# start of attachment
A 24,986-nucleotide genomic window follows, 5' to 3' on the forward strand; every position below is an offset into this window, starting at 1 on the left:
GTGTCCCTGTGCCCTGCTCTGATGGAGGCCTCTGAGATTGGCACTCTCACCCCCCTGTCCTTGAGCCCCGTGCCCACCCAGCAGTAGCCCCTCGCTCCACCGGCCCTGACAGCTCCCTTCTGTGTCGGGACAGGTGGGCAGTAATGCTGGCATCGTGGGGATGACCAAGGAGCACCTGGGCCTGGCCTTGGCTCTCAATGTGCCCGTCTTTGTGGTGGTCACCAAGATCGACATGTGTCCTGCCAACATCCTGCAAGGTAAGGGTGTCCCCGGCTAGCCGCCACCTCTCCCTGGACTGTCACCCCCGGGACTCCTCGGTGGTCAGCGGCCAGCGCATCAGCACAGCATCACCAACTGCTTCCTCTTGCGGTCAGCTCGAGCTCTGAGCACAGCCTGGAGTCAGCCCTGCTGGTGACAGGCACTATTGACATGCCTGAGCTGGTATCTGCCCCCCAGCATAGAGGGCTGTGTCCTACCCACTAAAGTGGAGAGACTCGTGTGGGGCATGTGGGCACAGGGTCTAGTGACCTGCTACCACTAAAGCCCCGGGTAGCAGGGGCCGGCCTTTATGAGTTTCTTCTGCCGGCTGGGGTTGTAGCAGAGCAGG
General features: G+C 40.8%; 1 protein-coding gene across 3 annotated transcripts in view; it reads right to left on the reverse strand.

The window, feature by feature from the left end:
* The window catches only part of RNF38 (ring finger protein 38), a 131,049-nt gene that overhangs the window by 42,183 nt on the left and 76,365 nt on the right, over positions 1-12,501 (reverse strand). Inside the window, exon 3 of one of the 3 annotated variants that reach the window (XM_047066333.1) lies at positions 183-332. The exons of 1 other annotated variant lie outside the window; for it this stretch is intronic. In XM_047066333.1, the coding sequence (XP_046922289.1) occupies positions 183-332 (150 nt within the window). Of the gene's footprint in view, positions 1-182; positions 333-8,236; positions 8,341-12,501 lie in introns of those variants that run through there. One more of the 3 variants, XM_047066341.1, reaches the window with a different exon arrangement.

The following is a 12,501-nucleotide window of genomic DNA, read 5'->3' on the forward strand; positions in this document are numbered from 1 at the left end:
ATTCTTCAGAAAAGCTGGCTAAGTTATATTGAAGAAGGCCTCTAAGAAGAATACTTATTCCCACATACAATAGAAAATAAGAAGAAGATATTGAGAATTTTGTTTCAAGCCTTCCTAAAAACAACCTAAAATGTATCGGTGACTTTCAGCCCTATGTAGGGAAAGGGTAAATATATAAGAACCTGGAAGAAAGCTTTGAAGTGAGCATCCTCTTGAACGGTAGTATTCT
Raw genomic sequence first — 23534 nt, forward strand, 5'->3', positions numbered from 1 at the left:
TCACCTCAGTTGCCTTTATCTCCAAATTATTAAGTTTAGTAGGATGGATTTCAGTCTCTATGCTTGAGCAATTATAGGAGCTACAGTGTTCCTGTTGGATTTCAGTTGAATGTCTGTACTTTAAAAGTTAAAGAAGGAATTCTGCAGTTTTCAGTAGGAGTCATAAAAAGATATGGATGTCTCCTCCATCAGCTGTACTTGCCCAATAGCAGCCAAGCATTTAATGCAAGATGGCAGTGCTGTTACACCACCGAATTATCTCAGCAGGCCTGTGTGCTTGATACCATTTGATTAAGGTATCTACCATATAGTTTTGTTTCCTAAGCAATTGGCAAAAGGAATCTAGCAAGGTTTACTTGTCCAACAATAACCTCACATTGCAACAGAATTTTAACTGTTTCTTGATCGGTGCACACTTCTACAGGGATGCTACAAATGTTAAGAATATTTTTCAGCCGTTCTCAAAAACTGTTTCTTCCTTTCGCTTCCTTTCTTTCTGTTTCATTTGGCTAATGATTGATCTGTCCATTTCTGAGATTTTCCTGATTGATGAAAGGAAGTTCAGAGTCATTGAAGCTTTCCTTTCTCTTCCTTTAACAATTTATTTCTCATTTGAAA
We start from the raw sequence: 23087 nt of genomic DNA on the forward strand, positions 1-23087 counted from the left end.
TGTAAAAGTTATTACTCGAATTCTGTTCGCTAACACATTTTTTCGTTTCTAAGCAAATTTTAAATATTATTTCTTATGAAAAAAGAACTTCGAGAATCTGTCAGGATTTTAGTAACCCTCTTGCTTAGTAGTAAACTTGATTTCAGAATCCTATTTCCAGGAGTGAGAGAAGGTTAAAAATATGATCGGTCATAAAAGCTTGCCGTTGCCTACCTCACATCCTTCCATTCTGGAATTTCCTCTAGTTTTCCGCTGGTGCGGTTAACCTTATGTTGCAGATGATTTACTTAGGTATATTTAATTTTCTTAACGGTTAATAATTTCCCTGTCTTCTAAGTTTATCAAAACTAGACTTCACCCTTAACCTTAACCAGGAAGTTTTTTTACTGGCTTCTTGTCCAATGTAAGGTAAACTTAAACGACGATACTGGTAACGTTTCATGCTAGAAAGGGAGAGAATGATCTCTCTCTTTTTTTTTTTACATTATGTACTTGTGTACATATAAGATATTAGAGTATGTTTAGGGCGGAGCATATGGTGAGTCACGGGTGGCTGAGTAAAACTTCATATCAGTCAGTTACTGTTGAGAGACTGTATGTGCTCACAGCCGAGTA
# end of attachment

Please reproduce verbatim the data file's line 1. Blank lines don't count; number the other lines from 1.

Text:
A 24,986-nucleotide genomic window follows, 5' to 3' on the forward strand; every position below is an offset into this window, starting at 1 on the left: